Ronald William Poulton (later unofficially known as Poulton Palmer) was, by general acclaim, the most celebrated rugby player of his day. He was born in Headington, Oxford, one of five children of pro-Darwinian Professor, Sir Edward Bagnall Poulton and his wife Emily.
Poulton is often described as having had a ‘swerving running style’, when in his own words, he ran straight and trusted his swinging arms and hips to ensure that opponents would swerve out of his way. Either way he made waves as a young rugby player and entertained all who saw him play.
He was first selected for England in 1909 at the age of 19. Later that year he scored a record five tries in the Varsity Match for Oxford University, before featuring for Harlequins in the first game to be played at Twickenham.
A protege of Adrian Stoop he then helped his club captain secure England’s first outright championship victory for eighteen years. By 1913 he had developed into one of the most dangerous outside centres in world rugby and was a stand out performer in a campaign that delivered England her first Grand Slam.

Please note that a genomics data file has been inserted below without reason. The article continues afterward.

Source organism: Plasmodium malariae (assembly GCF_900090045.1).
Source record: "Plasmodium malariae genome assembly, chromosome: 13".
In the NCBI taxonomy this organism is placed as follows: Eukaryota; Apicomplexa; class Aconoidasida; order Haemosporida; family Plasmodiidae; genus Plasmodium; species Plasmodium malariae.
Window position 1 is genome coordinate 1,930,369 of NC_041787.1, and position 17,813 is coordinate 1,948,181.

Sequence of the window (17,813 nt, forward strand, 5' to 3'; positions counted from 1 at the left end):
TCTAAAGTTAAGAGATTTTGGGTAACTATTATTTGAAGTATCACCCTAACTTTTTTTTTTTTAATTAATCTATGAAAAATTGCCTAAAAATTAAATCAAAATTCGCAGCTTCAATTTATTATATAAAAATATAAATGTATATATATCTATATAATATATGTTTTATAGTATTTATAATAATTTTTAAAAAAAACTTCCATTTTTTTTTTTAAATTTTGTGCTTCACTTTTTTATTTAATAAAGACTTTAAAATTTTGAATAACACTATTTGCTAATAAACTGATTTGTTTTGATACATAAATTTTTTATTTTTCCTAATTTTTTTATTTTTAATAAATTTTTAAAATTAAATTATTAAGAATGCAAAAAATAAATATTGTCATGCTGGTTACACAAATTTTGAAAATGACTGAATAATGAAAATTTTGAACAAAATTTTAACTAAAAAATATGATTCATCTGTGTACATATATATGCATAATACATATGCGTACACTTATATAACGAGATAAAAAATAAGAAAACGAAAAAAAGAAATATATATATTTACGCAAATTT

1914 however was to be Poulton’s season. Now captain, he put in three straight man-of-the-match performances to deliver England a Triple Crown. In his final game he contributed four of England’s nine tries against France to secure a second consecutive Grand Slam.
An Oxford Blue and a Harlequin, Poulton was traditional in one sense but a modernist in others. He argued in favour of broken time payments for rugby players and decried the conditions of the working poor, volunteering much of his free time to lads clubs in Manchester and Reading.
Later that year Poulton enlisted with the Royal Berkshire Regiment. He did not hesitate to enlist but privately regretted that civilized nations had embraced the folly of war. In his letters home he expressed his dissatisfaction that peaceful solutions had been neither tested nor embraced, writing, in November 1914, that ‘international socialism could stop the war, and that alone’.
He was shot and killed by sniper-fire in a trench south of Ypres at the age of 25 on 05/05/1915. Amongst his last words were a lament that he ‘would never play at Twickenham again’.
The World Rugby Museum special exhibition ‘Lest We Forget’ will recall the sacrifices of men such as Ronnie and others around the world who fought and died in the First World War.